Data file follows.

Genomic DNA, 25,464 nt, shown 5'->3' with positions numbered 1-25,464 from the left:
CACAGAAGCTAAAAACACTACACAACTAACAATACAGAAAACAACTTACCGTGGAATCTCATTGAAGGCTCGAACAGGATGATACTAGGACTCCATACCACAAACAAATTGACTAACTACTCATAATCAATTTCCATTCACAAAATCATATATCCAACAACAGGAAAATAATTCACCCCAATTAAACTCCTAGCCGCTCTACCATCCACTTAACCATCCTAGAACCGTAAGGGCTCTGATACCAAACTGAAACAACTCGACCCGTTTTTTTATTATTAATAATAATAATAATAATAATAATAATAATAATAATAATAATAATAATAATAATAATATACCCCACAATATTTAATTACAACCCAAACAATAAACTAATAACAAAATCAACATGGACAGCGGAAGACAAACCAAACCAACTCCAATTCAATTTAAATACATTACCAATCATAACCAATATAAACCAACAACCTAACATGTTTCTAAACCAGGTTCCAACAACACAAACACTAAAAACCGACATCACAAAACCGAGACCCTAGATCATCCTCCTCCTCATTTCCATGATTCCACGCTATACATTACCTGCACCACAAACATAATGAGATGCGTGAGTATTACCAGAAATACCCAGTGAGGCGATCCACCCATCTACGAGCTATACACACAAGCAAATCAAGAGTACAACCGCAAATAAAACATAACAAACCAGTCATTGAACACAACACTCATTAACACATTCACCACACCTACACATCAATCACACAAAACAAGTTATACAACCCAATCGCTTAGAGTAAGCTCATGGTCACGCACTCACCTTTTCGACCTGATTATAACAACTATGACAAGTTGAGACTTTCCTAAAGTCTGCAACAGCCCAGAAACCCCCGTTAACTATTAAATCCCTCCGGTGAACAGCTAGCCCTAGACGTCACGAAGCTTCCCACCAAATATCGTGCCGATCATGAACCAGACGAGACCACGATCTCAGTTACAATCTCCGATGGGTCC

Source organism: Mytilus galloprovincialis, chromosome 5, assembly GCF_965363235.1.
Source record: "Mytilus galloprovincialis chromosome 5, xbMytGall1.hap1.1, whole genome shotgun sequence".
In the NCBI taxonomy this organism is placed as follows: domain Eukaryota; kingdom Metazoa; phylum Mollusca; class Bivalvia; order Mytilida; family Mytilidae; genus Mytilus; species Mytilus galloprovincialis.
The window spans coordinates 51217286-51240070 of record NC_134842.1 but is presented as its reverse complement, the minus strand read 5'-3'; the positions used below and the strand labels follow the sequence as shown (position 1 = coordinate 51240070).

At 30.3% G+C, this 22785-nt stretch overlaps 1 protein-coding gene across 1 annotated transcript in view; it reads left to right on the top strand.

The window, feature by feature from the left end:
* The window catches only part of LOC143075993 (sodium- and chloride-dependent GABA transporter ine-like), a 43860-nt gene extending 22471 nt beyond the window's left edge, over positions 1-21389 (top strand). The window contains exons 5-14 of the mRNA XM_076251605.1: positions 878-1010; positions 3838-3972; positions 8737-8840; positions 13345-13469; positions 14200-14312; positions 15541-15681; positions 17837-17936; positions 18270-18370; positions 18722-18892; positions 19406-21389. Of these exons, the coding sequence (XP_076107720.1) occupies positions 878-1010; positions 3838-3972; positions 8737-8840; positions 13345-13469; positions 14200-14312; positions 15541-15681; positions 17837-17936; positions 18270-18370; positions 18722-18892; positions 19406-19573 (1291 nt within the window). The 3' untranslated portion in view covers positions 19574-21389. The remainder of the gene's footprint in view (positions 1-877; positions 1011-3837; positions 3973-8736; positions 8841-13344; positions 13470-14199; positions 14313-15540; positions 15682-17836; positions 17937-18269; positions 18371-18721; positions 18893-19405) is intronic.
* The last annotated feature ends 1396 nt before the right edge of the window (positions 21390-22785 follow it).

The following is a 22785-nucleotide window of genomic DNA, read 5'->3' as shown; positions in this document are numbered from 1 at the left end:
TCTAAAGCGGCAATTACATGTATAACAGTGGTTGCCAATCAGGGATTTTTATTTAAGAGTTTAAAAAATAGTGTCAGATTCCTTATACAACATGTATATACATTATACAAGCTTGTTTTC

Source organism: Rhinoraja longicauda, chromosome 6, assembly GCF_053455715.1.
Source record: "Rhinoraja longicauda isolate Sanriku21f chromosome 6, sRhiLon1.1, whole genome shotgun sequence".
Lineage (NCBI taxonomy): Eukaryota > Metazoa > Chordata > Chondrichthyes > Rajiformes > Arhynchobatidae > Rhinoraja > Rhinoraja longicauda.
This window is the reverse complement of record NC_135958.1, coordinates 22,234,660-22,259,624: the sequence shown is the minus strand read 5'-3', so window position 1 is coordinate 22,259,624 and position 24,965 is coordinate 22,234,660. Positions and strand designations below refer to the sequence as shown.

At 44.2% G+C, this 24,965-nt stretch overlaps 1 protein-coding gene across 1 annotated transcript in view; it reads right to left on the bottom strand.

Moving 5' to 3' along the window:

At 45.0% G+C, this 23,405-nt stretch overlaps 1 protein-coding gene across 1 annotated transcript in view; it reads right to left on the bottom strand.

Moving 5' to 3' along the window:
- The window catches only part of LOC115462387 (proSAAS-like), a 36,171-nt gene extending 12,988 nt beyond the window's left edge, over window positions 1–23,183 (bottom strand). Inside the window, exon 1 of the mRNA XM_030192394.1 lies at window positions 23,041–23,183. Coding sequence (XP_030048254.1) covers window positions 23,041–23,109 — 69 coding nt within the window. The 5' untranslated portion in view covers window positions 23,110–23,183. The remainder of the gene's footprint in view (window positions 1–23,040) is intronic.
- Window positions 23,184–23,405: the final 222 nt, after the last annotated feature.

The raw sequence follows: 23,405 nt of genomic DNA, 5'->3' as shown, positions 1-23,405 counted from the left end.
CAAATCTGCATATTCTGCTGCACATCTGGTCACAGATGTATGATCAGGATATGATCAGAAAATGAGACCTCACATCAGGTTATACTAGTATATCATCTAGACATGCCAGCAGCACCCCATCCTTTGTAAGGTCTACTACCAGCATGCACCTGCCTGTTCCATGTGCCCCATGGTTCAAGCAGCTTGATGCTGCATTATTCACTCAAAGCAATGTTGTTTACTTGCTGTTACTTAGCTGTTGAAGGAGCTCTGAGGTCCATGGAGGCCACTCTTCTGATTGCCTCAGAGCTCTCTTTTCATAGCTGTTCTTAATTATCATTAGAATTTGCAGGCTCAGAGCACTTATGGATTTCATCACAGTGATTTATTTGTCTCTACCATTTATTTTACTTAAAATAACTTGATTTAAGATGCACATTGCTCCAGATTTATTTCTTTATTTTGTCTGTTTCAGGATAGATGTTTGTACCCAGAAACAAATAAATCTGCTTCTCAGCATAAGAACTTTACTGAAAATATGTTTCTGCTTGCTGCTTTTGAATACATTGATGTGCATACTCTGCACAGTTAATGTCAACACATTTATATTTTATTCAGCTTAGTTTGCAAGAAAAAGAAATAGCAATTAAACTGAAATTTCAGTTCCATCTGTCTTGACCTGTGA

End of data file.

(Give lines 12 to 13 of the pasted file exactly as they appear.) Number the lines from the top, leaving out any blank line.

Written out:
TCTAAAGCGGCAATTACATGTATAACAGTGGTTGCCAATCAGGGATTTTTATTTAAGAGTTTAAAAAATAGTGTCAGATTCCTTATACAACATGTATATACATTATACAAGCTTGTTTTC

Source organism: Rhinoraja longicauda, chromosome 6, assembly GCF_053455715.1.